3) (Much later) provide an alternative morphological version, although the differences would probably be more at the accent and spelling levels, or singular/plural use of words, rather than a different interpretation or understanding of words.
    When I made my last post, I hadn't noticed that there was a whole second page of discussion!

    Your idea is good, but it sounds like a long-term project and a lot of work. I think that the BW text could be fixed up with a lot less effort.

  9. #19

    Default BW text vs. Ginsburg/ben Chayyim text

    Quote Originally Posted by Eric Kvaalen
    Your idea is good, but it sounds like a long-term project and a lot of work. I think that the BW text could be fixed up with a lot less effort.
    The current BW Hebrew text (as of BibleWorks 6.0) isn't "just" the BHS - it is the "corrected BHS" text. That is, the original problems in the printed editions of BHS have been substantially corrected and the electronic WTT text has been extensively proofread to bring it much more in line with the Leningrad Codex (see the copyrights section in the BW manual for further details). The WTT text is therefore actually very good, and if it contains typos there won't be many and they won't be serious (unlike printed editions of BHS). If you look at the comments in the WTM, there are lots of places where there is a note to the effect that the morphology is different to what BHS says. So, there is really no need to "fix" the current BHS text, and it stands as a good Hebrew text which very closely matches the Leningrad Codex (the original intention of the BHS).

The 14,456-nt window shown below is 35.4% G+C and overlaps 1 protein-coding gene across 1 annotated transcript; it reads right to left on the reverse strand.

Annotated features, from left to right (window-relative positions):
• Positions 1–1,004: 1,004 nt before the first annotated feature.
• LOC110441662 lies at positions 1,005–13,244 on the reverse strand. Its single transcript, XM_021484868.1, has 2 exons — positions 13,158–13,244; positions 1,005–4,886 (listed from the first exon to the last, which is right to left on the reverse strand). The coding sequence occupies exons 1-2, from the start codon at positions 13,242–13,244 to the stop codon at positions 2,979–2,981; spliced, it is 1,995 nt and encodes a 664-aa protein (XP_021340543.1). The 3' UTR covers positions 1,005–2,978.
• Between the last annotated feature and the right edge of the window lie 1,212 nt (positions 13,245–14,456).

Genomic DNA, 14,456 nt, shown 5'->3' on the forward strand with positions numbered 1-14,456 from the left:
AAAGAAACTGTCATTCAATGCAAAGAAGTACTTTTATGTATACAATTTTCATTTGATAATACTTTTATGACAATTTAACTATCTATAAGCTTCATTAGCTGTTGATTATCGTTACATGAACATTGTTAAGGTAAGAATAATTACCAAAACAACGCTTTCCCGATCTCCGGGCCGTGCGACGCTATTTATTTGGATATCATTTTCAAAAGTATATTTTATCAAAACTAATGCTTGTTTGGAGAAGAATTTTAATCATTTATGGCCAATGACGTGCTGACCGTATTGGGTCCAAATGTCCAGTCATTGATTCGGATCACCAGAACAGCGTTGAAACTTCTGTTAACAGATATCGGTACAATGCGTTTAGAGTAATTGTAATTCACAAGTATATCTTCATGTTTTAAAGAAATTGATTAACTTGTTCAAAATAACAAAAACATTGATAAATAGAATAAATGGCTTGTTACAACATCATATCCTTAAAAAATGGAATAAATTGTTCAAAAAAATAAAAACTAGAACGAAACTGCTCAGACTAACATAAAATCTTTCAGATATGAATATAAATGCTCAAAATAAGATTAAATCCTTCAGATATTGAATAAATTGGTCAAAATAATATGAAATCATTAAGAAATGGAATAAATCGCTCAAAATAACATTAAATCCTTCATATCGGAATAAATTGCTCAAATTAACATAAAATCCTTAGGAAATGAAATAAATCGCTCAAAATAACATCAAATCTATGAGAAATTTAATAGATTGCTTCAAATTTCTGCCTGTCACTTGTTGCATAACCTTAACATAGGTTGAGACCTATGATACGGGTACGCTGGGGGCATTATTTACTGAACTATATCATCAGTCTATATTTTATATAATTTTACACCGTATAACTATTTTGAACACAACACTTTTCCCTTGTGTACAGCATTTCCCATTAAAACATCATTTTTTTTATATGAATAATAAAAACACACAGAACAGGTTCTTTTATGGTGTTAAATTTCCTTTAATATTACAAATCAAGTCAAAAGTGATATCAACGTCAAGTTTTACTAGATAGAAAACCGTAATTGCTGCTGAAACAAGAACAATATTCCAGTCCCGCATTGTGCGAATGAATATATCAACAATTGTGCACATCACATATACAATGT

Actually, importing the Ginsburg/ben Chayyim text won't take much longer, and I have already got a working text in my copy of BibleWorks. The Text Comparison tool works well, and picks up the differences between WTT and the Ginsburg text. There are a few issues with some of the accents (like rafe) and circula not being displayed, but that is being worked on. It would also be nice if large/small/raised letters, etc. were also displayed. Importing the footnotes isn't so far away either, but there are a number of ways that could be done, which I am still deciding upon.